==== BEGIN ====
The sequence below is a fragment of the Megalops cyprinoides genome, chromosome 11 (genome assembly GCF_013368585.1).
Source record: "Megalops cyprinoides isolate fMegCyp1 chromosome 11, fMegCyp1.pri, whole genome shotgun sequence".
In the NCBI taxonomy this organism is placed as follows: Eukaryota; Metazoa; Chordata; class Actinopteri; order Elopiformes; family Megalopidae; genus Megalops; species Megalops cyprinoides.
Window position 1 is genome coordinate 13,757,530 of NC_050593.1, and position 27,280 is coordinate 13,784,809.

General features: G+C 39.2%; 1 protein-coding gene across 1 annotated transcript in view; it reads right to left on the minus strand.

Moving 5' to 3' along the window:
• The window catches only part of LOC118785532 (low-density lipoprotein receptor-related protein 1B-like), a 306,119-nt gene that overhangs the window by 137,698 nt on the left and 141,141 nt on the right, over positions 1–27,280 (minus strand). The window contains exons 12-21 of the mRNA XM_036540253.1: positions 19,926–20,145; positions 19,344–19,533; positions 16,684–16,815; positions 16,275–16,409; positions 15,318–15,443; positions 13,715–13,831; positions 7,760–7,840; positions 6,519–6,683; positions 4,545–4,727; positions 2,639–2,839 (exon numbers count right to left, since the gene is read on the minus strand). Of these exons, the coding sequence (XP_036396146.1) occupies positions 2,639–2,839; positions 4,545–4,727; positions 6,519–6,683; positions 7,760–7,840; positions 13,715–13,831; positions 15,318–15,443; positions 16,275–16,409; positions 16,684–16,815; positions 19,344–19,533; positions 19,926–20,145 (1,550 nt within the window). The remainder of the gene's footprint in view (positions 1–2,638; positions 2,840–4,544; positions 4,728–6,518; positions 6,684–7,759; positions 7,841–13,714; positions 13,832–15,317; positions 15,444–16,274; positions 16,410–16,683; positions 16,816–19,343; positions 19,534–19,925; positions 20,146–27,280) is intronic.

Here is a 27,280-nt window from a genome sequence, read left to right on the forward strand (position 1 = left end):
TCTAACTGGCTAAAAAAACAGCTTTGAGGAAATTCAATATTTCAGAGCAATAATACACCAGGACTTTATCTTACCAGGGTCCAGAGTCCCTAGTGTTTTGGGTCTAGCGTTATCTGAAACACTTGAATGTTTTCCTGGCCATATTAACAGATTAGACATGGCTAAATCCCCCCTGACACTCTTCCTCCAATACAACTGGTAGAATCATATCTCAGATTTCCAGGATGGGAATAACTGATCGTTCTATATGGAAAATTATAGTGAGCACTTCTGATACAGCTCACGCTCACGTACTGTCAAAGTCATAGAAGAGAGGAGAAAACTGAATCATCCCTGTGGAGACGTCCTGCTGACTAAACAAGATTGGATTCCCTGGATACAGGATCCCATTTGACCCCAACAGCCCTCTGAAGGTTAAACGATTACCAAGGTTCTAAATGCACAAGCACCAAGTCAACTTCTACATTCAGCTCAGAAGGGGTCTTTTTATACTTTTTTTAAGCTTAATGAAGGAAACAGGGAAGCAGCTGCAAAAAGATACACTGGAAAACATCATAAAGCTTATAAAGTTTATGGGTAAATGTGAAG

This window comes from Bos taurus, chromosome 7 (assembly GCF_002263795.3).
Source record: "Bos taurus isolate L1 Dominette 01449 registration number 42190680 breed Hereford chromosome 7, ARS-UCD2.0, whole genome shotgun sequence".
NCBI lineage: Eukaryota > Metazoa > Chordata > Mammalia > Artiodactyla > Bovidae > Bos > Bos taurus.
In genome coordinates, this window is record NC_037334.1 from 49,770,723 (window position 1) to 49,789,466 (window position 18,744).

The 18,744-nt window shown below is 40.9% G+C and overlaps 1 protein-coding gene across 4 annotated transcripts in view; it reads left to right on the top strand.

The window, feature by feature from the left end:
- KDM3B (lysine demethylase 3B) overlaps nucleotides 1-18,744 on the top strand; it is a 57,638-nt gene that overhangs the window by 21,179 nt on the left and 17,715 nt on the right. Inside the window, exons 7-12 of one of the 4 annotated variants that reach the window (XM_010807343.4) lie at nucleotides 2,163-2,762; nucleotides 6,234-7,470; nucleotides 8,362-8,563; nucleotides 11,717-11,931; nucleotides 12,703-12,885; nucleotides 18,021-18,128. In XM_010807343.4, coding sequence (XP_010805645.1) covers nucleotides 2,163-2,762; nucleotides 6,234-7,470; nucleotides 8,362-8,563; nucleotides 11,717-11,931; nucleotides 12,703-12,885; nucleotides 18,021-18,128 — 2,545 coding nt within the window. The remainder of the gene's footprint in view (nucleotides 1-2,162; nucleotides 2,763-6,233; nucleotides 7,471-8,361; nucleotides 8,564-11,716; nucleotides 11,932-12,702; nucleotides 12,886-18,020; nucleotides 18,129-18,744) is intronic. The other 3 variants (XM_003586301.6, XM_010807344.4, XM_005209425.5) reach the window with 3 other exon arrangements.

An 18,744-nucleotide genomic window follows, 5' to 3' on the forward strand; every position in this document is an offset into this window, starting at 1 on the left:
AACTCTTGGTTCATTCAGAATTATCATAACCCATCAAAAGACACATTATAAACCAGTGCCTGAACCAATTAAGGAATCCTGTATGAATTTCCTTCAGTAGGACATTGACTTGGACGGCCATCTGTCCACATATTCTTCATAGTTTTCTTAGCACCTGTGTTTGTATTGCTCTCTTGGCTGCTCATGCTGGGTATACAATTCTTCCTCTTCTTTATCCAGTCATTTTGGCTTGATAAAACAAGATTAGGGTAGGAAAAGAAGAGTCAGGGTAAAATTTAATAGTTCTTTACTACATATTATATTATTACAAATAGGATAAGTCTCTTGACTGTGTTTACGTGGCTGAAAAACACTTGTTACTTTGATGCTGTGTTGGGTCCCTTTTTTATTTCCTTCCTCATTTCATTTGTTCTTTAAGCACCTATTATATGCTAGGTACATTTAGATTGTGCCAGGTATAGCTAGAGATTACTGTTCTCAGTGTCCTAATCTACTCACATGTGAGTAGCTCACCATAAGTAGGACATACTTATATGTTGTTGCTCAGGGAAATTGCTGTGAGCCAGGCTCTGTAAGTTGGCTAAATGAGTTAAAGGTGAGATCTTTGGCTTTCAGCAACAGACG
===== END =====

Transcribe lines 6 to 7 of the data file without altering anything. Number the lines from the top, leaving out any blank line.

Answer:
Moving 5' to 3' along the window:
• The window catches only part of LOC118785532 (low-density lipoprotein receptor-related protein 1B-like), a 306,119-nt gene that overhangs the window by 137,698 nt on the left and 141,141 nt on the right, over positions 1–27,280 (minus strand). The window contains exons 12-21 of the mRNA XM_036540253.1: positions 19,926–20,145; positions 19,344–19,533; positions 16,684–16,815; positions 16,275–16,409; positions 15,318–15,443; positions 13,715–13,831; positions 7,760–7,840; positions 6,519–6,683; positions 4,545–4,727; positions 2,639–2,839 (exon numbers count right to left, since the gene is read on the minus strand). Of these exons, the coding sequence (XP_036396146.1) occupies positions 2,639–2,839; positions 4,545–4,727; positions 6,519–6,683; positions 7,760–7,840; positions 13,715–13,831; positions 15,318–15,443; positions 16,275–16,409; positions 16,684–16,815; positions 19,344–19,533; positions 19,926–20,145 (1,550 nt within the window). The remainder of the gene's footprint in view (positions 1–2,638; positions 2,840–4,544; positions 4,728–6,518; positions 6,684–7,759; positions 7,841–13,714; positions 13,832–15,317; positions 15,444–16,274; positions 16,410–16,683; positions 16,816–19,343; positions 19,534–19,925; positions 20,146–27,280) is intronic.